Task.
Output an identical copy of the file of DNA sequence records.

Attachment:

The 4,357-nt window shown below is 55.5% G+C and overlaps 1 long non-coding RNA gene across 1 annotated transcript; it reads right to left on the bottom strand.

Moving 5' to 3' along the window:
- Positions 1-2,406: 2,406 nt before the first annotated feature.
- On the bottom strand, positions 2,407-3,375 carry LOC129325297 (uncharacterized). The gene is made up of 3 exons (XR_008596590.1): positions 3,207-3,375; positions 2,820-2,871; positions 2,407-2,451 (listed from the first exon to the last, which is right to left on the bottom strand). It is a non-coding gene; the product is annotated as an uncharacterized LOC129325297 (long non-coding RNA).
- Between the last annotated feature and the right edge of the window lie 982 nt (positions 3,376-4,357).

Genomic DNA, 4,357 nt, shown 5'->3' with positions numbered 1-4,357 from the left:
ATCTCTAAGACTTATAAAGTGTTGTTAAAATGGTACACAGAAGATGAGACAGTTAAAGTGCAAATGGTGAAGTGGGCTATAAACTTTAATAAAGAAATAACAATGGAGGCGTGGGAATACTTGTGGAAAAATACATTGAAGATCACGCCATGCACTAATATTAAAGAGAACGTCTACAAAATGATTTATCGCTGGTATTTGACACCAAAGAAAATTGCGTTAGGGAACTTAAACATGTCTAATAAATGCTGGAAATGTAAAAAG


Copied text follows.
The 4,357-nt window shown below is 55.5% G+C and overlaps 1 long non-coding RNA gene across 1 annotated transcript; it reads right to left on the bottom strand.

Moving 5' to 3' along the window:
- Positions 1-2,406: 2,406 nt before the first annotated feature.
- On the bottom strand, positions 2,407-3,375 carry LOC129325297 (uncharacterized). The gene is made up of 3 exons (XR_008596590.1): positions 3,207-3,375; positions 2,820-2,871; positions 2,407-2,451 (listed from the first exon to the last, which is right to left on the bottom strand). It is a non-coding gene; the product is annotated as an uncharacterized LOC129325297 (long non-coding RNA).
- Between the last annotated feature and the right edge of the window lie 982 nt (positions 3,376-4,357).

Genomic DNA, 4,357 nt, shown 5'->3' with positions numbered 1-4,357 from the left:
ATCTCTAAGACTTATAAAGTGTTGTTAAAATGGTACACAGAAGATGAGACAGTTAAAGTGCAAATGGTGAAGTGGGCTATAAACTTTAATAAAGAAATAACAATGGAGGCGTGGGAATACTTGTGGAAAAATACATTGAAGATCACGCCATGCACTAATATTAAAGAGAACGTCTACAAAATGATTTATCGCTGGTATTTGACACCAAAGAAAATTGCGTTAGGGAACTTAAACATGTCTAATAAATGCTGGAAATGTAAAAAG